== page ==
While Carson also wants to boost border security, he hasn't specified how he would do that, and he doesn't expect Mexico to pay for it. Carson's website says: "There is much that can be learned from security personnel in prisons and other secured facilities, and there is a great deal of smart technology that could be employed to achieve secure borders."

Abortion

More extreme: Carson

Although Trump has changed his previously pro-choice stance on abortion, he's still more liberal than other GOP candidates on the issue, including Carson. Trump no longer supports abortion, but he does think that exemptions to that rule are necessary in cases of rape, incest, and risk to the mother's life. He told NBC's Meet the Press: "Ronald Reagan had those same exceptions. And many Republicans have those same exceptions."

Carson, on the other hand, protested Planned Parenthood at an anti-abortion rally in July, demanding that the government defund the health organization. He has compared abortion to slavery multiple times, and even said that legal abortion is "human sacrifice" in 2014. The 2016 Committee website says: "My entire professional life has been devoted to saving and enhancing lives. Thus, the thought of abortion for the sake of convenience does not appeal to me."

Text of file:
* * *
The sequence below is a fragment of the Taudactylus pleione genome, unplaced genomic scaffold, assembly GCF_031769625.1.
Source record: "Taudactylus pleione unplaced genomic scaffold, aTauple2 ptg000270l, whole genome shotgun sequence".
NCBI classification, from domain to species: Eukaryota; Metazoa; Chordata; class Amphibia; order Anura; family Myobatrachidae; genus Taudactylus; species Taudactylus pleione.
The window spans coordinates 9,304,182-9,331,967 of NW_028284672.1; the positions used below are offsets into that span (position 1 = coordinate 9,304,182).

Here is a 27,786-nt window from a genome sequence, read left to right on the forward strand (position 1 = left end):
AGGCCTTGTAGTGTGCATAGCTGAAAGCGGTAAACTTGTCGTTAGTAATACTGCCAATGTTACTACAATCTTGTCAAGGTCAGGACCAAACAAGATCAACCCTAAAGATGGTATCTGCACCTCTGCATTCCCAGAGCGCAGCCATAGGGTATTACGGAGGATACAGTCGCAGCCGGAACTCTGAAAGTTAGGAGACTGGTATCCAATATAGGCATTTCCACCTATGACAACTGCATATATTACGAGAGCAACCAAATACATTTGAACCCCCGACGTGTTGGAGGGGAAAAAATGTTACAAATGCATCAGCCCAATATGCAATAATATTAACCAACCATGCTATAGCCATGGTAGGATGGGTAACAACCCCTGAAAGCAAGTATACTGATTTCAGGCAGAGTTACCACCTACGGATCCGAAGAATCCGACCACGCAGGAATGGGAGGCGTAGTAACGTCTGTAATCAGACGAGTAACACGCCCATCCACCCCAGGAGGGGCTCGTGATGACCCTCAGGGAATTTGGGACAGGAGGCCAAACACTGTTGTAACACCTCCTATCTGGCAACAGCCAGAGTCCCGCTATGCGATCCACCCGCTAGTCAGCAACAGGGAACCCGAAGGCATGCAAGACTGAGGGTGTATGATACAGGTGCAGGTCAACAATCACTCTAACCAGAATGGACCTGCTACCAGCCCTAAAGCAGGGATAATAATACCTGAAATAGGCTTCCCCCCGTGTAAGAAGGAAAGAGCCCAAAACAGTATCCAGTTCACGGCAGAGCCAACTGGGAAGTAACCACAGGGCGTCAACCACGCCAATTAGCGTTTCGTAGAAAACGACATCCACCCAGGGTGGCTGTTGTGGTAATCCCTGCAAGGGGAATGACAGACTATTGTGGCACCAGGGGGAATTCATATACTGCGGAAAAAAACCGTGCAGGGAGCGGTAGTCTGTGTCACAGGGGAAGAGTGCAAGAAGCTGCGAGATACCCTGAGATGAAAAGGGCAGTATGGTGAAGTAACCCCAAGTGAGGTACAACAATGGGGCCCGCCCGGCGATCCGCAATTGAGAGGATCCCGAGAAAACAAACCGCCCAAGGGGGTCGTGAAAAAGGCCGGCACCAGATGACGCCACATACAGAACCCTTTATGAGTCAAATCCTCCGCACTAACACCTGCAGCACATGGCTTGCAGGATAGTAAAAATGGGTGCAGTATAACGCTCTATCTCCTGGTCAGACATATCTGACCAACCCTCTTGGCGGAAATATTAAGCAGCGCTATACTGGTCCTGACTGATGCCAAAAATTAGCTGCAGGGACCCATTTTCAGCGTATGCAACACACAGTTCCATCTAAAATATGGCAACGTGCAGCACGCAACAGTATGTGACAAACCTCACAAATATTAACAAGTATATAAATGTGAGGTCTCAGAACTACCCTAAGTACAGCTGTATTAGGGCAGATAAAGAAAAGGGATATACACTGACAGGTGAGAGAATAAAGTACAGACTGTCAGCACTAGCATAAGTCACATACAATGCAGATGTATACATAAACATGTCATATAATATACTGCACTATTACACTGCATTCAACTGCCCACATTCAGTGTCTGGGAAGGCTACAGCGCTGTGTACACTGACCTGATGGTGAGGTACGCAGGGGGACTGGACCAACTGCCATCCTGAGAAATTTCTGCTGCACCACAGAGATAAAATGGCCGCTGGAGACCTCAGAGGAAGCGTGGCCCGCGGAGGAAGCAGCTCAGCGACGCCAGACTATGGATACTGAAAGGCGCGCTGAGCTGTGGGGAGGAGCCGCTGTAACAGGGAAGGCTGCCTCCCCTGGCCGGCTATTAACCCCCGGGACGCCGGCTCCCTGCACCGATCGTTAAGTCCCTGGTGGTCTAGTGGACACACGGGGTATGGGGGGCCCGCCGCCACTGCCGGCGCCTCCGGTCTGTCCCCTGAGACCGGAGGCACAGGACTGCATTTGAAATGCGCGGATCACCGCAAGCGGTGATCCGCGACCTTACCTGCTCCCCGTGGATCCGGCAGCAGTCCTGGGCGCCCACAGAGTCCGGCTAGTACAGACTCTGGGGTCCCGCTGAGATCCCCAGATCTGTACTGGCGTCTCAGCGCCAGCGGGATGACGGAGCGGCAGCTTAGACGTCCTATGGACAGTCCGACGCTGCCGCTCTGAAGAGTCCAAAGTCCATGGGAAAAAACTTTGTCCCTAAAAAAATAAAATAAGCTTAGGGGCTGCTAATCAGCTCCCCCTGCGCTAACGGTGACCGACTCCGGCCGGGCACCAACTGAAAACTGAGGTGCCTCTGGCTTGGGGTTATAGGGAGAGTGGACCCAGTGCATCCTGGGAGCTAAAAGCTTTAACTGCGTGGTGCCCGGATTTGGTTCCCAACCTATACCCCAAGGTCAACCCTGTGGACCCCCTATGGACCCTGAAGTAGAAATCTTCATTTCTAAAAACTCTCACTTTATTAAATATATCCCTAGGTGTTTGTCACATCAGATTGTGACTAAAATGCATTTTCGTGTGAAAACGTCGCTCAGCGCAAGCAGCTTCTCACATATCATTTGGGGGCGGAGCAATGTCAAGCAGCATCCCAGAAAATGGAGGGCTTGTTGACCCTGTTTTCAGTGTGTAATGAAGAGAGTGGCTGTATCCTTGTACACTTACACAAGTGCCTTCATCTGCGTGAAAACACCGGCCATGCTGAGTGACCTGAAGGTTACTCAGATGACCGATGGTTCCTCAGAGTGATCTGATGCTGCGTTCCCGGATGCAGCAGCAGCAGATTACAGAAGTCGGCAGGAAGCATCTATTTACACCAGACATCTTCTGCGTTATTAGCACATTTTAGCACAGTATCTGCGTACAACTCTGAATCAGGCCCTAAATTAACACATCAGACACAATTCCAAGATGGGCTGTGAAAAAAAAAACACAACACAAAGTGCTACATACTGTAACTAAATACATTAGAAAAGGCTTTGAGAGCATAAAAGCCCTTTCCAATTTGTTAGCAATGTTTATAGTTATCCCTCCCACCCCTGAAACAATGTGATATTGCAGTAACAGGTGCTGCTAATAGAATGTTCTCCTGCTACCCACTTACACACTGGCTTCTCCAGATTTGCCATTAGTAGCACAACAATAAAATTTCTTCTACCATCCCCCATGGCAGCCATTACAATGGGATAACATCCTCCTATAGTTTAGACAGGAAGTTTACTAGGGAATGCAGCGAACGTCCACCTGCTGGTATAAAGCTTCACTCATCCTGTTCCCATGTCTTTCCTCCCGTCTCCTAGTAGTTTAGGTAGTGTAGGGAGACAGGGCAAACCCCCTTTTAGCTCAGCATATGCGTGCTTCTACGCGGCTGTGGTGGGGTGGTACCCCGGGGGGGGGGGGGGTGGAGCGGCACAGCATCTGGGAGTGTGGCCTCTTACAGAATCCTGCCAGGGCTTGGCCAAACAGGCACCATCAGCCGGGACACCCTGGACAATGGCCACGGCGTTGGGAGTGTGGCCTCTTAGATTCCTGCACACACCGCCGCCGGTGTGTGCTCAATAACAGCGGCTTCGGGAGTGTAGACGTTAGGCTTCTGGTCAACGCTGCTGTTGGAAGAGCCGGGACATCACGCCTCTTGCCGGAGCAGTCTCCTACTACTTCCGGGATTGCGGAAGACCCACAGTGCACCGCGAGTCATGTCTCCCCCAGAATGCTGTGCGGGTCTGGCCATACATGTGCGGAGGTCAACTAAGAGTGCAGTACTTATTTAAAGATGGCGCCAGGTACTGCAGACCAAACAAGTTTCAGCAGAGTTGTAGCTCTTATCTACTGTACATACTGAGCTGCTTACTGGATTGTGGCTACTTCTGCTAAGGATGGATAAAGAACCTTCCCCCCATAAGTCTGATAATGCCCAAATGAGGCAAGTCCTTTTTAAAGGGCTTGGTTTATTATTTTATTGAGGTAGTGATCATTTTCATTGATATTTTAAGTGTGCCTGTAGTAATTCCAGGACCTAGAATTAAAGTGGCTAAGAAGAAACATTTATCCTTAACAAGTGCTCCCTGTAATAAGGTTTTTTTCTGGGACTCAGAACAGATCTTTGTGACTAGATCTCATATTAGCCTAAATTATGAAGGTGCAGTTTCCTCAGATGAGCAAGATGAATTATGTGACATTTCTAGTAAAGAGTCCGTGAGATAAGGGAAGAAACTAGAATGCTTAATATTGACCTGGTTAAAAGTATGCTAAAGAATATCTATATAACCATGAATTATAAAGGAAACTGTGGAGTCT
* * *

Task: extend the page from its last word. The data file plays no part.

Healthcare

More extreme: Carson

Neither Trump nor Carson like Obamacare. Trump hasn't revealed a detailed health plan yet, but he has revealed that he wants to return power to the states, allow health insurance to operate under free market rules, and dismantle insurance company monopolies.

Carson has suggested health savings accounts to replace Obamacare. These accounts would be controlled by patients and provided by employers for Americans who are employed. Carson wrote in a 2013 Washington Times op-ed: "Even if the federal government provided such an account for every American citizen that was increased by $2,000 each year, it would cost less than $700 billion a year and everyone would be covered." If the money isn't used, it would accumulate over time so that the elderly would have money for health coverage once retired.